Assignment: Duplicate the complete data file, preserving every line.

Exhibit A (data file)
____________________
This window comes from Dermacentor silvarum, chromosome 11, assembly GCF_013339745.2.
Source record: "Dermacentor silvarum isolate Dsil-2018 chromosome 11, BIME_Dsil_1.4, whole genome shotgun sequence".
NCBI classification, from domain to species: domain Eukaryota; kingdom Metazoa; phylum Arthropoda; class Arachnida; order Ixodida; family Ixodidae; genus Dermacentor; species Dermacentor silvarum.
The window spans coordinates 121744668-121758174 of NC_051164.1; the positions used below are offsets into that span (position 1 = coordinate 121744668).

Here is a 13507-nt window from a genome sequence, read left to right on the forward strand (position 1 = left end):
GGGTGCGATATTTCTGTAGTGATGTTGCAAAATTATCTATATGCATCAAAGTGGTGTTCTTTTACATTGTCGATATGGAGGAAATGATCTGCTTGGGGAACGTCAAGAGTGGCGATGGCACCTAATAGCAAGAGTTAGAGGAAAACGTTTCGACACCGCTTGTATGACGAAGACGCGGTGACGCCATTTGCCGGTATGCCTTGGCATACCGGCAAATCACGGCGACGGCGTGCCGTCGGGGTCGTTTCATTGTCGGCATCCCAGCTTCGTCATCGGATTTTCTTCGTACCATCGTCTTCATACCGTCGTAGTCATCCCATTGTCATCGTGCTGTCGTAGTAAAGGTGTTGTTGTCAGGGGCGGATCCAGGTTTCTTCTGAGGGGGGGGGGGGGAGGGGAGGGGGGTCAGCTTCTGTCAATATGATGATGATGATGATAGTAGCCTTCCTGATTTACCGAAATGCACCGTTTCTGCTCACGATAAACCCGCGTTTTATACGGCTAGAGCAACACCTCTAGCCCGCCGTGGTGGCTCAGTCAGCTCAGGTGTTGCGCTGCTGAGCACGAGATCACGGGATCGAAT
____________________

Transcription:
This window comes from Dermacentor silvarum, chromosome 11, assembly GCF_013339745.2.
Source record: "Dermacentor silvarum isolate Dsil-2018 chromosome 11, BIME_Dsil_1.4, whole genome shotgun sequence".
NCBI classification, from domain to species: domain Eukaryota; kingdom Metazoa; phylum Arthropoda; class Arachnida; order Ixodida; family Ixodidae; genus Dermacentor; species Dermacentor silvarum.
The window spans coordinates 121744668-121758174 of NC_051164.1; the positions used below are offsets into that span (position 1 = coordinate 121744668).

Here is a 13507-nt window from a genome sequence, read left to right on the forward strand (position 1 = left end):
GGGTGCGATATTTCTGTAGTGATGTTGCAAAATTATCTATATGCATCAAAGTGGTGTTCTTTTACATTGTCGATATGGAGGAAATGATCTGCTTGGGGAACGTCAAGAGTGGCGATGGCACCTAATAGCAAGAGTTAGAGGAAAACGTTTCGACACCGCTTGTATGACGAAGACGCGGTGACGCCATTTGCCGGTATGCCTTGGCATACCGGCAAATCACGGCGACGGCGTGCCGTCGGGGTCGTTTCATTGTCGGCATCCCAGCTTCGTCATCGGATTTTCTTCGTACCATCGTCTTCATACCGTCGTAGTCATCCCATTGTCATCGTGCTGTCGTAGTAAAGGTGTTGTTGTCAGGGGCGGATCCAGGTTTCTTCTGAGGGGGGGGGGGGGAGGGGAGGGGGGTCAGCTTCTGTCAATATGATGATGATGATGATAGTAGCCTTCCTGATTTACCGAAATGCACCGTTTCTGCTCACGATAAACCCGCGTTTTATACGGCTAGAGCAACACCTCTAGCCCGCCGTGGTGGCTCAGTCAGCTCAGGTGTTGCGCTGCTGAGCACGAGATCACGGGATCGAAT